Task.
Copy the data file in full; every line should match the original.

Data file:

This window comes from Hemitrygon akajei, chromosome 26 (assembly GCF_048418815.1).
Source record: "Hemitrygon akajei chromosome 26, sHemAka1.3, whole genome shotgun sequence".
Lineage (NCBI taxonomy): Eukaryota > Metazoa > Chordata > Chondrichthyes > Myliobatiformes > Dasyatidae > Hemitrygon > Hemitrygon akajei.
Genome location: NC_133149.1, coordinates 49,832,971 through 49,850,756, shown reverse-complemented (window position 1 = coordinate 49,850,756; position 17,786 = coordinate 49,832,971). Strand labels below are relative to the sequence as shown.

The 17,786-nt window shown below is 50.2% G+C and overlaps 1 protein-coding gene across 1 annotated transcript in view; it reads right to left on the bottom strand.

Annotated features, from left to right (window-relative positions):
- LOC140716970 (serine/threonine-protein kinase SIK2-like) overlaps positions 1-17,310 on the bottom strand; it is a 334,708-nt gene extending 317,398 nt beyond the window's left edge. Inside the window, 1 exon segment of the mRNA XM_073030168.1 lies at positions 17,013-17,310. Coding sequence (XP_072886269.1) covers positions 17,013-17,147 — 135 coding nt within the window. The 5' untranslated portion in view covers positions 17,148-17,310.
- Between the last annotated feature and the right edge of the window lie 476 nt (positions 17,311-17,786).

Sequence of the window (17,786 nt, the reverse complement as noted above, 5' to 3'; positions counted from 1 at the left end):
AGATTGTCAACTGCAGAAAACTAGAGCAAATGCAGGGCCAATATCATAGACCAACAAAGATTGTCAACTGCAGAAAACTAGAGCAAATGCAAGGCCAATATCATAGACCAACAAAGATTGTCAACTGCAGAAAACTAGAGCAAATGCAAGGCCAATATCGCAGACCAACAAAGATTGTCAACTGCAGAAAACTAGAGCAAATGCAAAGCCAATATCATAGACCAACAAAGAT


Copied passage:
This window comes from Hemitrygon akajei, chromosome 26 (assembly GCF_048418815.1).
Source record: "Hemitrygon akajei chromosome 26, sHemAka1.3, whole genome shotgun sequence".
Lineage (NCBI taxonomy): Eukaryota > Metazoa > Chordata > Chondrichthyes > Myliobatiformes > Dasyatidae > Hemitrygon > Hemitrygon akajei.
Genome location: NC_133149.1, coordinates 49,832,971 through 49,850,756, shown reverse-complemented (window position 1 = coordinate 49,850,756; position 17,786 = coordinate 49,832,971). Strand labels below are relative to the sequence as shown.

The 17,786-nt window shown below is 50.2% G+C and overlaps 1 protein-coding gene across 1 annotated transcript in view; it reads right to left on the bottom strand.

Annotated features, from left to right (window-relative positions):
- LOC140716970 (serine/threonine-protein kinase SIK2-like) overlaps positions 1-17,310 on the bottom strand; it is a 334,708-nt gene extending 317,398 nt beyond the window's left edge. Inside the window, 1 exon segment of the mRNA XM_073030168.1 lies at positions 17,013-17,310. Coding sequence (XP_072886269.1) covers positions 17,013-17,147 — 135 coding nt within the window. The 5' untranslated portion in view covers positions 17,148-17,310.
- Between the last annotated feature and the right edge of the window lie 476 nt (positions 17,311-17,786).

Sequence of the window (17,786 nt, the reverse complement as noted above, 5' to 3'; positions counted from 1 at the left end):
AGATTGTCAACTGCAGAAAACTAGAGCAAATGCAGGGCCAATATCATAGACCAACAAAGATTGTCAACTGCAGAAAACTAGAGCAAATGCAAGGCCAATATCATAGACCAACAAAGATTGTCAACTGCAGAAAACTAGAGCAAATGCAAGGCCAATATCGCAGACCAACAAAGATTGTCAACTGCAGAAAACTAGAGCAAATGCAAAGCCAATATCATAGACCAACAAAGAT